By the 1990s, we knew an awful lot about the Universe. You can check out what the greatest discoveries were (in my opinion) from the 1910s, 1920s, 1930s, 1940s, 1950s, 1960s, 1970s, and 1980s. By this point, we understood the origin of the Universe as well as we understand it today, knew about dark matter and normal matter, and were trying to figure out what the fate of the Universe was. It started with a bang (of course), with a supremely hot (~10^20 degrees), dense, and rapidly expanding state (image courtesy of Stephen van Vuuren):
We knew that there were (and are) two things going on, fighting each other for supremacy. On one hand, everything — each single particle — in the young Universe had a tremendous amount of energy. Each particle was flying apart from every other particle as fast as they possibly could. On the other hand, you have gravity, fighting to pull everything back together, and trying to recollapse matter. It’s pretty easy to see that on (relatively) small scales, gravity can win, as gravitational collapse has led to the formation of all the stars, galaxies, and clusters of galaxies we observe today.
But what happens on the largest scale? What happens on the scale of the entire Universe? You’ve got this rapidly expanding Universe, and gravity fighting the expansion. As we saw it, there were three options.
- On one extreme, perhaps gravity can do it. Perhaps it’s so powerful that it can take this expanding Universe and pull it back together, causing it to recollapse and end in a big crunch.
- On the other far extreme, perhaps the expansion is just too powerful. Perhaps gravity can slow the expansion, but never stop it, and certainly never reverse it. In this case, the Universe freezes to death, and simply coasts off into infinity.
- And there’s the “Goldilocks” situation. The first option gets too hot, the second option gets too cold, but maybe the Universe is balanced just right. Perhaps gravity can slow the expansion rate down towards zero, but will never cause it to recollapse. This borderline case, on the cusp between coasting forever and recollapsing, is called a critical Universe.
Illustrated, the three possibilities look like this:
At the same time that scientists were considering these three options, technology had improved to the point where we — for the first time — could seriously consider answering this question. The dawn of the 1990s brought us to the launch of the first high-quality space telescope, Hubble:
We could now see farther and clearer than ever before, and through a brilliant trick, we could finally hope to measure the entire expansion history of the Universe. Learning what the Universe did in the past would allow us to figure out what it was going to do in the future. So how do we figure it out, and what’s the answer?
Imagine you have a 100 Watt light bulb. You know how intrinsically bright it is, right?
You also know that the farther away it is, the dimmer it appears. In fact, all you have to do is measure its observed brightness and you can figure out how far away it has to be!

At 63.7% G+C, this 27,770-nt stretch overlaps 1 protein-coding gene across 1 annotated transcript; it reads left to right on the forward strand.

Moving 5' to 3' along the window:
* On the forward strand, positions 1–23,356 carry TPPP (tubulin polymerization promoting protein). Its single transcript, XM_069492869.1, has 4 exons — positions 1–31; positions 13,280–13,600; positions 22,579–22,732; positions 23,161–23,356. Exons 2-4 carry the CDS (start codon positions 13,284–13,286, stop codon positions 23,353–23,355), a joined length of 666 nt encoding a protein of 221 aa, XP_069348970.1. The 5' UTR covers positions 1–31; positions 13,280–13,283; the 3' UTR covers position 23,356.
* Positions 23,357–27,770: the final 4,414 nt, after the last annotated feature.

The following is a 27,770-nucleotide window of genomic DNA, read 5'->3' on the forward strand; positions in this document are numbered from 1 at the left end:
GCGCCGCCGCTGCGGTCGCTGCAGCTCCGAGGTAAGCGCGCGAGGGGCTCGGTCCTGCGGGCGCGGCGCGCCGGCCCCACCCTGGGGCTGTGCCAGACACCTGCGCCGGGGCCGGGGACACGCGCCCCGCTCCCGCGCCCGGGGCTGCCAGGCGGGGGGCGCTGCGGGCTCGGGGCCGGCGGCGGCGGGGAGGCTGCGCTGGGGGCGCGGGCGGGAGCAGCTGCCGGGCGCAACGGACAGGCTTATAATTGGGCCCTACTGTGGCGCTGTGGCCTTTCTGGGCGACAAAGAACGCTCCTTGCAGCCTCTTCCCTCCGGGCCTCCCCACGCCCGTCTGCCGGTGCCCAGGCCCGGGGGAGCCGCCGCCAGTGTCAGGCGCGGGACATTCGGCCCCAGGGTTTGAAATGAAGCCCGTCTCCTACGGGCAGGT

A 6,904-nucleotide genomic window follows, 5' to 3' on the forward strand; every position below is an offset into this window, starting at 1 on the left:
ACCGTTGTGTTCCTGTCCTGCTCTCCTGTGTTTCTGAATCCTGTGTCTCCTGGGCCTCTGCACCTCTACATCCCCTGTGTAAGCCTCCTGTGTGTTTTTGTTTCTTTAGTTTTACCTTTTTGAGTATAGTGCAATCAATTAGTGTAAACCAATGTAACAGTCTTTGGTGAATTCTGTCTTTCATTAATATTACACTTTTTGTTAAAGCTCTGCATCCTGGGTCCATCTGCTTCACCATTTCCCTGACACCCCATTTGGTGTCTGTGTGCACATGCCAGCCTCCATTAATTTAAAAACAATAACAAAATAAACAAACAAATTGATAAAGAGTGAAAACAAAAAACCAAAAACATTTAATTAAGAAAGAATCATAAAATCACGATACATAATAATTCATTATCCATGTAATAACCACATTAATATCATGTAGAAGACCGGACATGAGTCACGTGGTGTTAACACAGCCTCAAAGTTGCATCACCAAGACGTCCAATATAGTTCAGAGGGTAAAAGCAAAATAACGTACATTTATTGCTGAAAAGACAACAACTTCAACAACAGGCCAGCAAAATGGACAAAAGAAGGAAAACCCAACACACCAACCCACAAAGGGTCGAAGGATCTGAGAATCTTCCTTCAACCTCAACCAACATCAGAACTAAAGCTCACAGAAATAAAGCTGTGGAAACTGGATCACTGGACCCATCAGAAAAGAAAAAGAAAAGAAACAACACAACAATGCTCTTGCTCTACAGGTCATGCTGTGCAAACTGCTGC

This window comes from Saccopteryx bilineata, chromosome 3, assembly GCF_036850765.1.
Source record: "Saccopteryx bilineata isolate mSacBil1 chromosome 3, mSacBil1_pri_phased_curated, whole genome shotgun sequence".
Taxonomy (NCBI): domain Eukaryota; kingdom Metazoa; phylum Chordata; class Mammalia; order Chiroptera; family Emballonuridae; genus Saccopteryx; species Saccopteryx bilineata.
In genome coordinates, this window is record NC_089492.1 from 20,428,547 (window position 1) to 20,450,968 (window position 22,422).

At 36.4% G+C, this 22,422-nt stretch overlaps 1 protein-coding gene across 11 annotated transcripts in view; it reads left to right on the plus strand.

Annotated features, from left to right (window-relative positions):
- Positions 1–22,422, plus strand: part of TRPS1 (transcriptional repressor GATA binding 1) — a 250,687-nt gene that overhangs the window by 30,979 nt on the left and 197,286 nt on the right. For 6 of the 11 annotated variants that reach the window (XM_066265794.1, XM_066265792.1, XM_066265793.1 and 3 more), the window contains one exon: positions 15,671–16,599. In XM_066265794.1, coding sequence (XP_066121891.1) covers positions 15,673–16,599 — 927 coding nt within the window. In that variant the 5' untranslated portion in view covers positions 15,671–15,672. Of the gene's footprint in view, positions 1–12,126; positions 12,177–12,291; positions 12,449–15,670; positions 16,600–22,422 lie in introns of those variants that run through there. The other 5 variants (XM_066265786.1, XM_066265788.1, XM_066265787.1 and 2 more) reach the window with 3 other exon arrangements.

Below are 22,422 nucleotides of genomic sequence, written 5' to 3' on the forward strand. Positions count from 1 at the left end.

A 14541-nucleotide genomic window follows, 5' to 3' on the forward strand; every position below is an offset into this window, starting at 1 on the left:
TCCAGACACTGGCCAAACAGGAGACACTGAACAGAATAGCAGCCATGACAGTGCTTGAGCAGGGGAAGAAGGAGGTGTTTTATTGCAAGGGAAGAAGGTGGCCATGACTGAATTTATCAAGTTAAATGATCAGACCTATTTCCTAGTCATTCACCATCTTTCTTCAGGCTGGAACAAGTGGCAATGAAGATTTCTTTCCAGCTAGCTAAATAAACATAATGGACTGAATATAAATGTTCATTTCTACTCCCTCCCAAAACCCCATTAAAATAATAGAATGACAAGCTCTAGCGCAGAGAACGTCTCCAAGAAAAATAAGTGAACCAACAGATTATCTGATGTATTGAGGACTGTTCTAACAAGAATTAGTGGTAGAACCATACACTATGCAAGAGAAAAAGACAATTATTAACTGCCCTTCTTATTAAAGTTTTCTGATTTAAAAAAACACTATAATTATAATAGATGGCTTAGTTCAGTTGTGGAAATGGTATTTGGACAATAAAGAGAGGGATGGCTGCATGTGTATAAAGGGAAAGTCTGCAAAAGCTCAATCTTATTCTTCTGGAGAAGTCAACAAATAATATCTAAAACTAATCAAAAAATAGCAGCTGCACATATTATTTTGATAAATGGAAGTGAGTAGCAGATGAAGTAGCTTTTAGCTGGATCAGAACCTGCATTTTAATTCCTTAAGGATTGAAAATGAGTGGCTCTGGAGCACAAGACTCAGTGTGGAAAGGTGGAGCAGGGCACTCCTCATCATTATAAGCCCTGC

Now, there aren’t 100 Watt bulbs in space, but there is something close enough that operates under the same principle: Type Ia supernovae. All you need is a white dwarf star that orbits another, larger star:
The white dwarf starts to steal mass from the larger star. When the white dwarf reaches a certain mass — about 1.4 times the mass of our Sun — the white dwarf becomes unstable, collapses, and then explodes!
This process is common enough that it happens all over the Universe, producing a Type Ia supernova. These are also standard enough that we can use these to measure distances the same way we would measure the distance to a 100 Watt light bulb by measuring its brightness.
By also measuring the speed that the supernova is moving away from us (remember Hubble’s Law and the expanding Universe?), we then know both how far away it is and how fast it’s moving. Combine those two pieces of information for enough supernovae, and you learn the expansion history of the Universe.
So, what was it doing? Was it going to recollapse? Was it going to coast off into infinity? Was it right on the edge?
To everyone’s surprise, it was doing none of those things. In 1998, two separate teams — one led by Saul Perlmutter and the other by Adam Riess — announced that the Universe looked like it was a critical Universe, and then all of a sudden, the expansion rate refused to slow down anymore. Instead of recollapsing, coasting, or riding on the brink of both, the Universe was and is accelerating!
By far, this was the greatest discovery of the 1990s, and one of the most revolutionary discoveries of the entire 20th century. The Universe won’t end with a crunch nor with a coast, but with an expansion rate that continues to push things away from us farther and faster. If we lived another 100 billion years, we would find that — after we merged with Andromeda — every other galaxy in the Universe was gone from our sight, pushed away by this accelerated expansion.
These early 1998 results were, of course, questioned, but they have held up, and subsequent data overwhelmingly supports an accelerating Universe. Enjoy the night sky while we have it, because someday everything beyond our own galaxy will be hopelessly out of reach.